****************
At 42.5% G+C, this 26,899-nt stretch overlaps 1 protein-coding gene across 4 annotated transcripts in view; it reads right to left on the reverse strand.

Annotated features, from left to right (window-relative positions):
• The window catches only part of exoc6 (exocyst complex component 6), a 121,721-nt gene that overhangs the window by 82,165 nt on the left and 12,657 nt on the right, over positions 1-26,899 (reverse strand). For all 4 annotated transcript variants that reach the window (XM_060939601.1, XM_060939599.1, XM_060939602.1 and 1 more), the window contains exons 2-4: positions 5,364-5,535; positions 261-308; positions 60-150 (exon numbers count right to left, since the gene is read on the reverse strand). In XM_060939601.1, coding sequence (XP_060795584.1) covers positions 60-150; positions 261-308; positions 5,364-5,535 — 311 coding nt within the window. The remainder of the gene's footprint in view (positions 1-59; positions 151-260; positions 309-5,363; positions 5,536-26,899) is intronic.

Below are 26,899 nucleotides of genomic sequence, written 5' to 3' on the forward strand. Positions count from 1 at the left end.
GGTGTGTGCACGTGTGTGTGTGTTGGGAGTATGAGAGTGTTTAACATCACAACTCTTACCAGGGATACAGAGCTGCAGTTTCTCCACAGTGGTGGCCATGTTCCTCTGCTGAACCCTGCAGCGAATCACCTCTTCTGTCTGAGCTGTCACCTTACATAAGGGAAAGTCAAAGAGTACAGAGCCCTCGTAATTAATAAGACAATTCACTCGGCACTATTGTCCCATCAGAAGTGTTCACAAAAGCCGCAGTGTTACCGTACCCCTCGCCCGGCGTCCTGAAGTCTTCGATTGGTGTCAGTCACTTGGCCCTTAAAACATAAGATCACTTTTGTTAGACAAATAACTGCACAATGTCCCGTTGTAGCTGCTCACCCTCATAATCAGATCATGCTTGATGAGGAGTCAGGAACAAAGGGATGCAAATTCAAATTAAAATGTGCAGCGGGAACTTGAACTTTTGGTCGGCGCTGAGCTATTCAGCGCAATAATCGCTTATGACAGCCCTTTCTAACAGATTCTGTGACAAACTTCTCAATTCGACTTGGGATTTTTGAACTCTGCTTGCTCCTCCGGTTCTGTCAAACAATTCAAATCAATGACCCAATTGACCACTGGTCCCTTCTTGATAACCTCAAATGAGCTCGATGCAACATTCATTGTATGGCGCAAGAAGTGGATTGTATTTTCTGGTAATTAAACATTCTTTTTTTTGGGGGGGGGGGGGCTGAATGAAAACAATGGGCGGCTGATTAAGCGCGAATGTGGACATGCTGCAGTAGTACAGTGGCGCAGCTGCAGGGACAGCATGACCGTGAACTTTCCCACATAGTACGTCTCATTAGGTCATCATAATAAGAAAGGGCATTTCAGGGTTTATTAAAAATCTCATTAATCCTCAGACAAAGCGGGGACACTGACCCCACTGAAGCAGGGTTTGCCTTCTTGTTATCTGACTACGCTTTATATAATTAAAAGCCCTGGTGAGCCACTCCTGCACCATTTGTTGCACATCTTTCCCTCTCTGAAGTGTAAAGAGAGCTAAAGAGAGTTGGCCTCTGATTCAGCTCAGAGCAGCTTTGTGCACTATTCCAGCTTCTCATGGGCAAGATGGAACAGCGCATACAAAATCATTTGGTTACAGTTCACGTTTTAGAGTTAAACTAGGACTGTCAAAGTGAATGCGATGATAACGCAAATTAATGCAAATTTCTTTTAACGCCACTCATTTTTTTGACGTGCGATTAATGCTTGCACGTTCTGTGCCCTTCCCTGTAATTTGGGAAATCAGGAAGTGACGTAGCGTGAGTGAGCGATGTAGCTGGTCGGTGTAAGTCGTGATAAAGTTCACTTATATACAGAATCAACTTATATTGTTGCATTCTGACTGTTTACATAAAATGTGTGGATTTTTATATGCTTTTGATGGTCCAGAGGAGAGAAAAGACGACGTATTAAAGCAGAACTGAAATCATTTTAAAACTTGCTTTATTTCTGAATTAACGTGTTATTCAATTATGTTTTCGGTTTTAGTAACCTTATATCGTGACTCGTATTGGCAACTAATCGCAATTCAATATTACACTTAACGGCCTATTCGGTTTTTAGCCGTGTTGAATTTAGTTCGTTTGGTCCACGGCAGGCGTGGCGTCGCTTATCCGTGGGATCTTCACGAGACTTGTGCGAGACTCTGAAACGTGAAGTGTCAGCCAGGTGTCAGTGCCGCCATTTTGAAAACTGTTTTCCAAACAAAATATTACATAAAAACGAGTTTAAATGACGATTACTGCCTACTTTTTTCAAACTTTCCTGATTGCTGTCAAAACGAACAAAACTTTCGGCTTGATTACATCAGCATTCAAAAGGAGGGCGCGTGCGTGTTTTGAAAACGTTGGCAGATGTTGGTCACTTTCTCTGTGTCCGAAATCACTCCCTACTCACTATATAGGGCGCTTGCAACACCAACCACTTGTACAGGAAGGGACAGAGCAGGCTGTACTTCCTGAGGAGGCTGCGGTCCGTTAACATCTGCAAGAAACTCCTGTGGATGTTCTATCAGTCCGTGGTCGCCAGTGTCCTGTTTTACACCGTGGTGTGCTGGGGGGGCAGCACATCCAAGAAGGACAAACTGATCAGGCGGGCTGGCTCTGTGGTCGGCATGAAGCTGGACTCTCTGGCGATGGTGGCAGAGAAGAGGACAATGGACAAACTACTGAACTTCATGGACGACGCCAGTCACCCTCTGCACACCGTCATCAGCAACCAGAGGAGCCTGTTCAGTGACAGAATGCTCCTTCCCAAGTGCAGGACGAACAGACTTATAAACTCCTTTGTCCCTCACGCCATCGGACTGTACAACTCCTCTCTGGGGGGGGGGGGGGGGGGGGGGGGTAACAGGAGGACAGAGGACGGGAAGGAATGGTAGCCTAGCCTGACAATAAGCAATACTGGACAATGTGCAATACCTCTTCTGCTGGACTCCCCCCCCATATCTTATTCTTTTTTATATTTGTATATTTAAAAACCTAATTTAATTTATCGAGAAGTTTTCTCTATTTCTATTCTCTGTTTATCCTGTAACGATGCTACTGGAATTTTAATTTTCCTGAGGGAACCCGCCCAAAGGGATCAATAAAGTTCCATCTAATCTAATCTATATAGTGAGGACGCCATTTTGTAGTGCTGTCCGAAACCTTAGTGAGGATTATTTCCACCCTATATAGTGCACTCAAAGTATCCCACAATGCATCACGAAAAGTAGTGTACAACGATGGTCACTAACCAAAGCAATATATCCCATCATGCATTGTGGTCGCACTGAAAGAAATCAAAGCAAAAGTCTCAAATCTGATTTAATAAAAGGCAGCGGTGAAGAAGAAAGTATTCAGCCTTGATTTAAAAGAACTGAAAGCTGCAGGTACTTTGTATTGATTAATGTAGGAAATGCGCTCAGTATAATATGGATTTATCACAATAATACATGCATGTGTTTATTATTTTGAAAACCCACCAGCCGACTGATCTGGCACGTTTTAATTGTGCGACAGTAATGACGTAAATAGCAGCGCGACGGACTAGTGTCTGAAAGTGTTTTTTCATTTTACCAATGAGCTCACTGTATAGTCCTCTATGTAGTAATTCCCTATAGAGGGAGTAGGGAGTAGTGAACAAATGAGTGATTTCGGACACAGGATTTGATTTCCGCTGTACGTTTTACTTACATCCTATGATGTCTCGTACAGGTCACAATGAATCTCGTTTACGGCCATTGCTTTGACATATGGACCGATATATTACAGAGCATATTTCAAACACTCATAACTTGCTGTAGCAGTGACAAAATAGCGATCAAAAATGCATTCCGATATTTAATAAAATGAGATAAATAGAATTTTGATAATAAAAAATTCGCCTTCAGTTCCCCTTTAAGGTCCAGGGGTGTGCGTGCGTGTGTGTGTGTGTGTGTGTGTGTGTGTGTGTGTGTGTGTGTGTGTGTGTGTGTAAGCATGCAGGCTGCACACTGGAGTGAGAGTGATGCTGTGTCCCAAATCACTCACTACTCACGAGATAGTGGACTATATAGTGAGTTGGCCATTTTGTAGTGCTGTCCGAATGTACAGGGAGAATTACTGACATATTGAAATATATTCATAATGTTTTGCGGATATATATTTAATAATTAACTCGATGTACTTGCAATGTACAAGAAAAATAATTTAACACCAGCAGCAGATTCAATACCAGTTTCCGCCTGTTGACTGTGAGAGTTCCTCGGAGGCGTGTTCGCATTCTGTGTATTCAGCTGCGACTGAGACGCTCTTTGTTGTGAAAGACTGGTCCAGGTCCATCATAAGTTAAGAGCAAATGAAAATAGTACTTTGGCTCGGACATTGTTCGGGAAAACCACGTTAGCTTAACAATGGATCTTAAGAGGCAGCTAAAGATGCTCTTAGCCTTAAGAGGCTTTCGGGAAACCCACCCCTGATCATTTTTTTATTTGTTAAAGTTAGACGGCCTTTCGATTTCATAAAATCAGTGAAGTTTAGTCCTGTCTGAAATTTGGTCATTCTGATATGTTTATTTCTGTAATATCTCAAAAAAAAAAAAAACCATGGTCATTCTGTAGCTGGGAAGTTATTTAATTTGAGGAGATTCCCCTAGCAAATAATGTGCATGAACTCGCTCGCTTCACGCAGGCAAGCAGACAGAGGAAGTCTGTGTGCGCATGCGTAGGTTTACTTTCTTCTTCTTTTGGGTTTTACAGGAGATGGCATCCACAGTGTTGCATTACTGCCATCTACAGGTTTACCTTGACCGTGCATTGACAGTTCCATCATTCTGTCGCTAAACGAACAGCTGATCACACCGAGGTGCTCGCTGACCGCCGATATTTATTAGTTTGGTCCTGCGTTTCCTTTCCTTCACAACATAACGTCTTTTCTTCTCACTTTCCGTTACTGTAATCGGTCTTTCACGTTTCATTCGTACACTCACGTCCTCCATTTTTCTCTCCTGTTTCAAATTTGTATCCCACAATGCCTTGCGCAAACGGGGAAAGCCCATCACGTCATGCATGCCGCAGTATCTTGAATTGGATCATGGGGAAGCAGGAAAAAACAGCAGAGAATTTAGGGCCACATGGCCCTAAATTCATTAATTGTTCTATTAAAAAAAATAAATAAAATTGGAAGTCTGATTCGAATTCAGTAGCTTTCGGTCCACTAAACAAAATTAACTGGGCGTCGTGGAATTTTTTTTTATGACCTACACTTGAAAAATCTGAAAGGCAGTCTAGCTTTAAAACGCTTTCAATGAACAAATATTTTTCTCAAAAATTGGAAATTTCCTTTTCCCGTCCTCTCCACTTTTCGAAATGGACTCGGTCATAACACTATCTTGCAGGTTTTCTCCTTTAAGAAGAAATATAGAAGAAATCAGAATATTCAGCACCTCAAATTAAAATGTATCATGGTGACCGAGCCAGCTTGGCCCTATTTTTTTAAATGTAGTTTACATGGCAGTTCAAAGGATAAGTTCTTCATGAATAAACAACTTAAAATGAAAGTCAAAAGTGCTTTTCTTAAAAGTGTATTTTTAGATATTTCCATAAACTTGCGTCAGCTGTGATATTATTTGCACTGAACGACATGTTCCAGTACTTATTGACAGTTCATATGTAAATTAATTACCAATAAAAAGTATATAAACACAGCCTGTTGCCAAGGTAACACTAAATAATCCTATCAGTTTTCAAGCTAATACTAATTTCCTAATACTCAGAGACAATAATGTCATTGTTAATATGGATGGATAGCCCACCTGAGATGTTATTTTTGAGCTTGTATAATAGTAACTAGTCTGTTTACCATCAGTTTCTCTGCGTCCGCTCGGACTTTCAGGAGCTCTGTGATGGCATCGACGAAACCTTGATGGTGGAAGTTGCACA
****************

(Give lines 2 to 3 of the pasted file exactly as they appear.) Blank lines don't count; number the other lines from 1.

Annotated features, from left to right (window-relative positions):
• The window catches only part of exoc6 (exocyst complex component 6), a 121,721-nt gene that overhangs the window by 82,165 nt on the left and 12,657 nt on the right, over positions 1-26,899 (reverse strand). For all 4 annotated transcript variants that reach the window (XM_060939601.1, XM_060939599.1, XM_060939602.1 and 1 more), the window contains exons 2-4: positions 5,364-5,535; positions 261-308; positions 60-150 (exon numbers count right to left, since the gene is read on the reverse strand). In XM_060939601.1, coding sequence (XP_060795584.1) covers positions 60-150; positions 261-308; positions 5,364-5,535 — 311 coding nt within the window. The remainder of the gene's footprint in view (positions 1-59; positions 151-260; positions 309-5,363; positions 5,536-26,899) is intronic.